Review: Village Rockstars (2017)

Village Rockstars is a unique film. It’s unique in the sense that at no point does the action or the acting seem staged. It renders an almost fly-on-the-wall (or should I say fly-in-the-grass!) perspective. As we watch a mother and her two children, or a girl and her friends, or a group of villagers dealing with flood, we feel we might have been sitting next to them – lying there on the grass, sharing their meal, rowing with them across an overflowing river, looking up at children perched on a tree.

Right from the first shot, Village Rockstars is reminiscent of the Satyajit Ray masterpiece Pather Panchali, as if shifted a few decades in time. Art and literature are often bound by the confines created by the hand of the modern market, so it is a matter of joy that cinema like this has made it through the filters, and is being seen and heard way outside where such action and such sentiments still hold sway. For this alone, the film deserves to be celebrated. The film revolves around a small set of characters, tracing their daily lives. Lives that are ordinary, and the film does not for a moment pretends to paint this in any fancy light to make it seem anything otherwise than what it is.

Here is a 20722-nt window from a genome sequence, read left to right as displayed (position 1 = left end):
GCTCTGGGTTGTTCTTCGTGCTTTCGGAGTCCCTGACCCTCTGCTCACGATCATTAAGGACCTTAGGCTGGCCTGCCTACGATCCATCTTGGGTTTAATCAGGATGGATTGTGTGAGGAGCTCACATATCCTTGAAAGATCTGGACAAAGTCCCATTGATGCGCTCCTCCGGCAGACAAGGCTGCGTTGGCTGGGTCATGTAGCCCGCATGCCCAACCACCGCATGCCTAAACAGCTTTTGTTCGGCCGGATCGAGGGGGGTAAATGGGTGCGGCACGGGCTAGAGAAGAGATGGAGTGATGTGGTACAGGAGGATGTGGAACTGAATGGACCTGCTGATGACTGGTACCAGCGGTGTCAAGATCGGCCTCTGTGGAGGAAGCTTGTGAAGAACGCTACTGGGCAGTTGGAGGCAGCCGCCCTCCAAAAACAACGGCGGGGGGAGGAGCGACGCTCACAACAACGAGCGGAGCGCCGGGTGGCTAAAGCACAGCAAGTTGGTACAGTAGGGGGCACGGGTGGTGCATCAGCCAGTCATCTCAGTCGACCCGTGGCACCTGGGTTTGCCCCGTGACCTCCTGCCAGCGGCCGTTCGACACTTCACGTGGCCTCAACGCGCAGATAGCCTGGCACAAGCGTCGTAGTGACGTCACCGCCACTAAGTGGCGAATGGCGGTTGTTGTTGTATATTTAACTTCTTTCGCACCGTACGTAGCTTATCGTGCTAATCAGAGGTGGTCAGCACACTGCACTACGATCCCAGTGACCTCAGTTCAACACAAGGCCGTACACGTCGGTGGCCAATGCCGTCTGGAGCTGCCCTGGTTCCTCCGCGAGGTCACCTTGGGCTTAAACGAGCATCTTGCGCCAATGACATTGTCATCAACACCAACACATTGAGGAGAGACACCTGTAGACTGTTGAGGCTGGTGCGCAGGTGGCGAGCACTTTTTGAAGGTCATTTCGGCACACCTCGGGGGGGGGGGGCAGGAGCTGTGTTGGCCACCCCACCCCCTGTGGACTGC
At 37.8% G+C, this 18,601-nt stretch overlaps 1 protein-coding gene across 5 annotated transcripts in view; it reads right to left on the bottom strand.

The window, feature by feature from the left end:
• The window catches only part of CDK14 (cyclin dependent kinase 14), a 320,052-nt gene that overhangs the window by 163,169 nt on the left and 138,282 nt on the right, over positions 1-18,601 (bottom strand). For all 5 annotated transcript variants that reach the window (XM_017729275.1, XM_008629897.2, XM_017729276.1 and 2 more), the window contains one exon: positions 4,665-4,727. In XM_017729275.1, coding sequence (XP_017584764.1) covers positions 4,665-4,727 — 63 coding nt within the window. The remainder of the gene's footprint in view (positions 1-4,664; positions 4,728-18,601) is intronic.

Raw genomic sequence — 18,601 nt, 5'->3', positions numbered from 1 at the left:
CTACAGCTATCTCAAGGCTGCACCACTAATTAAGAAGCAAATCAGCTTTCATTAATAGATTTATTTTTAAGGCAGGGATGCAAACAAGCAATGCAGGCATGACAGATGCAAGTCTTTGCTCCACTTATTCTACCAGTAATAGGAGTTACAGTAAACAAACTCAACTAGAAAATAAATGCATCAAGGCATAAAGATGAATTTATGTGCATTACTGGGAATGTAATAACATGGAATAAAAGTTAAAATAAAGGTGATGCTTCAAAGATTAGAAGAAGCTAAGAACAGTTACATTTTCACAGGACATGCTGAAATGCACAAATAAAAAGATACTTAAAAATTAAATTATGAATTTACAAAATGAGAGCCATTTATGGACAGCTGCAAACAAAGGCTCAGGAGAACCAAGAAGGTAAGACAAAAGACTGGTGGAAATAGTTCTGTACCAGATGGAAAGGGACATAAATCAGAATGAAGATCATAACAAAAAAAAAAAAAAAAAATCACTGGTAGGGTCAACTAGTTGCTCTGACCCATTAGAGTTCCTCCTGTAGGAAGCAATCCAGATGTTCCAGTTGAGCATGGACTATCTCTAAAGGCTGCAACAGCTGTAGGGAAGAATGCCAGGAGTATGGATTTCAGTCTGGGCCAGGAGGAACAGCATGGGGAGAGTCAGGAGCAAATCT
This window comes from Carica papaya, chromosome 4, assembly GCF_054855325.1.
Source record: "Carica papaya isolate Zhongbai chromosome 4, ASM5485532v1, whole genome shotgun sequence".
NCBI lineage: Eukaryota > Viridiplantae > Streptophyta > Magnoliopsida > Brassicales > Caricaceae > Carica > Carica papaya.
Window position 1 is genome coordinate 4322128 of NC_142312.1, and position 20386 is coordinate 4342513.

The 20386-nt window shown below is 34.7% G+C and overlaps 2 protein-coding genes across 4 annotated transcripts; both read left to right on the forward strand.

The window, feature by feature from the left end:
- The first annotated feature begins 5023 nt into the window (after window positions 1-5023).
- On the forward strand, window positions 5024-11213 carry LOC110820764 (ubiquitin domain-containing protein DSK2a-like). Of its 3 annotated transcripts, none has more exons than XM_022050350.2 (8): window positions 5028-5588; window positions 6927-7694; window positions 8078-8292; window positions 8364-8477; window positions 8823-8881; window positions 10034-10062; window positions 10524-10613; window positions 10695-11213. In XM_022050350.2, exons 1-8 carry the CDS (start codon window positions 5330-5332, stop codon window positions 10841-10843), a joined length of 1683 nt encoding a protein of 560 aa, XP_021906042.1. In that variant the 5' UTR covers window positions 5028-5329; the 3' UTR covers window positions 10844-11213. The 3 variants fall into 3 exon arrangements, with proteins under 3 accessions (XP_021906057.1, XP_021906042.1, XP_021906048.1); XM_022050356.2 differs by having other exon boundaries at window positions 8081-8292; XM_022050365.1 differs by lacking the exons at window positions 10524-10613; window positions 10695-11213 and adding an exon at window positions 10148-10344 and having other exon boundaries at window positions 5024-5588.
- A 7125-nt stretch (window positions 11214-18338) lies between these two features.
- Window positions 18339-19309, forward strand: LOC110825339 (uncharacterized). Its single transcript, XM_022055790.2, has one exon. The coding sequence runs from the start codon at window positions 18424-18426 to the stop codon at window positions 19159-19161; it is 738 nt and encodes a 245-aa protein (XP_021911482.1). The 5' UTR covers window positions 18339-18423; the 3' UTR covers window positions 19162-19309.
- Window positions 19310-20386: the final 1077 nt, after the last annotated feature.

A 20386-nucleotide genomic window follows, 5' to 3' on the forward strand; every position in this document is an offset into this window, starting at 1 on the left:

It’s useless talking about the plot, not because there isn’t one, but because it would be beside the point. It’s also futile to talk about the technique, the acting, the music. Because here’s a work that renders all such details meaningless in its glorious magnanimity, its guileless honesty. All the viewer needs to do is leave inhibitions at the door and float along.

And if you can let the gentle waves of simplicity and innocence – that this short and beautiful work is – was over you, the experience is sure to leave you richer in ways that our worldly possessions can’t dare to dream of doing.